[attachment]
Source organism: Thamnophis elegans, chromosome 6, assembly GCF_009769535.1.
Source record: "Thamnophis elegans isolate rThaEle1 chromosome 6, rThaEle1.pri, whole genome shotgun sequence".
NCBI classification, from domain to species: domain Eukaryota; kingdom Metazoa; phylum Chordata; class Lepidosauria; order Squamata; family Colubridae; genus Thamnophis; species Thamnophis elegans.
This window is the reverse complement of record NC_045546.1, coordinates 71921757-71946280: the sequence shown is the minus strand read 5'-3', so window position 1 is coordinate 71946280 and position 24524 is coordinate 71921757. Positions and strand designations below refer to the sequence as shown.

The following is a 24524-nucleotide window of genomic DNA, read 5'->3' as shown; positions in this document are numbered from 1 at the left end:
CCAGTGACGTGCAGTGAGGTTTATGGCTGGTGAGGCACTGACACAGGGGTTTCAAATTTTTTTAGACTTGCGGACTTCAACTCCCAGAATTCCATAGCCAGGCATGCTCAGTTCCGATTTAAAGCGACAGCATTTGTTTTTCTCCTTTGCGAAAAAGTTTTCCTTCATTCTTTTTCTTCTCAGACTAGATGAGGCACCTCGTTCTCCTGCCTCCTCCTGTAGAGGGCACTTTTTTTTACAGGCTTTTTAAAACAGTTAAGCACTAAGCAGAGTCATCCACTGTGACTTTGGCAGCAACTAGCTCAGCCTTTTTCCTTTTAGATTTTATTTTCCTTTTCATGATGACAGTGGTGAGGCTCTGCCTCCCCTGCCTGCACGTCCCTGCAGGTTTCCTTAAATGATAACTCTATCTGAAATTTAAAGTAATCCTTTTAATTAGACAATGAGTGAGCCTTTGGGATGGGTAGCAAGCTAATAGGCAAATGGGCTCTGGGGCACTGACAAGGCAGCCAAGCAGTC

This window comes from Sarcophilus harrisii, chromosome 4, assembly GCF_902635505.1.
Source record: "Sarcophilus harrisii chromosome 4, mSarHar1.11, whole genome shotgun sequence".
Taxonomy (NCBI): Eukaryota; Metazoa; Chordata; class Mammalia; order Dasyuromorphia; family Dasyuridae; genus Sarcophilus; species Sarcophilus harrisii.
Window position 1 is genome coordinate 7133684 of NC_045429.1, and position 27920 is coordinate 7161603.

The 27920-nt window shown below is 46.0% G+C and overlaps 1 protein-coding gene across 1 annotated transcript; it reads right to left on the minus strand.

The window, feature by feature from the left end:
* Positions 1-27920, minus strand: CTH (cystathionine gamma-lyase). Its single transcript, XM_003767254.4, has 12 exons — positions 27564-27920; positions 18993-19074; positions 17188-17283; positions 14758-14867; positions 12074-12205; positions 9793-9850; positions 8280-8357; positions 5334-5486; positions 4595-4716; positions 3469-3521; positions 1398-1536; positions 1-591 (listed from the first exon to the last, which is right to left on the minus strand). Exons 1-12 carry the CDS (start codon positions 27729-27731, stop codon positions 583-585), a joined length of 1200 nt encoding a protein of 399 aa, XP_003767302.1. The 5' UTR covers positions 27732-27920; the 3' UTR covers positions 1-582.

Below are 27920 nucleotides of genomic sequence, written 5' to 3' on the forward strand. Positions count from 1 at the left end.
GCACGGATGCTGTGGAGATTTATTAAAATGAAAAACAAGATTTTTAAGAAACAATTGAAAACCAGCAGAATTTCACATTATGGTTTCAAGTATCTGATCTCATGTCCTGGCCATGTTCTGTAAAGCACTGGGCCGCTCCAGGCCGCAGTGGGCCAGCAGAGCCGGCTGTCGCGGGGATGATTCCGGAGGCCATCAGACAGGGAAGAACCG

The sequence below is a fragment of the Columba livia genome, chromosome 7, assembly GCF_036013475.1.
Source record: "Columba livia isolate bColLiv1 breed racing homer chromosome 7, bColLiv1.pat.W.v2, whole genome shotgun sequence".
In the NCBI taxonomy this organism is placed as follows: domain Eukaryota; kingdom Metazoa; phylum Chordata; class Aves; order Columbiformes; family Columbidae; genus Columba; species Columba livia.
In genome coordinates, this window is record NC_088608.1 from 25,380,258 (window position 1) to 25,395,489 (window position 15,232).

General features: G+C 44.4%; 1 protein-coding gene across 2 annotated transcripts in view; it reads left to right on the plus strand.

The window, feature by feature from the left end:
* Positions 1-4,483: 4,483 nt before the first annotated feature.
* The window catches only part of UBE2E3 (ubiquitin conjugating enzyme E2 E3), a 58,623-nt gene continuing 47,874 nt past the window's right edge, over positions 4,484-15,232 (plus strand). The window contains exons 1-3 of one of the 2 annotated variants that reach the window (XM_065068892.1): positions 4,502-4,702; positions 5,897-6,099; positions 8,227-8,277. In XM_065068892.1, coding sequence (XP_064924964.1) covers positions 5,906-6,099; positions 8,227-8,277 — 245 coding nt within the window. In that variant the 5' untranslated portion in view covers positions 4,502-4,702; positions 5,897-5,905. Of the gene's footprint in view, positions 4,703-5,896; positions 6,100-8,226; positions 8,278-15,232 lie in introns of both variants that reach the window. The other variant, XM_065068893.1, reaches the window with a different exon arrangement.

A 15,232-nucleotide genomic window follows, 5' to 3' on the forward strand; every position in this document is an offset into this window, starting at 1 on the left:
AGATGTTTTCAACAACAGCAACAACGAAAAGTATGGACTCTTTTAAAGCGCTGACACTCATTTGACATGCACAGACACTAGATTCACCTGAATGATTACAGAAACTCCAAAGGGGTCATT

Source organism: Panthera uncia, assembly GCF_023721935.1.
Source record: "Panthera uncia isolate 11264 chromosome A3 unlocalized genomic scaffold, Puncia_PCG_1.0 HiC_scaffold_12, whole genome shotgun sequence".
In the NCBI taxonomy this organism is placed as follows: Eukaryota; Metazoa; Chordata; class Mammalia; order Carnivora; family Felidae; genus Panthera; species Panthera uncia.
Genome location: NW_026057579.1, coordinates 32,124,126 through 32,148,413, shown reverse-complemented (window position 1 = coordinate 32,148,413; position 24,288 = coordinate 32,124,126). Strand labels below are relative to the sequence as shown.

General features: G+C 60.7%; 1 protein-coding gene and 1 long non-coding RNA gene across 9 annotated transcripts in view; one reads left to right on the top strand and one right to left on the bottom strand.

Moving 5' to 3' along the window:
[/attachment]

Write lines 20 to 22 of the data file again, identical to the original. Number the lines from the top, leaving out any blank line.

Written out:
General features: G+C 44.4%; 1 protein-coding gene across 2 annotated transcripts in view; it reads left to right on the plus strand.

The window, feature by feature from the left end:
* Positions 1-4,483: 4,483 nt before the first annotated feature.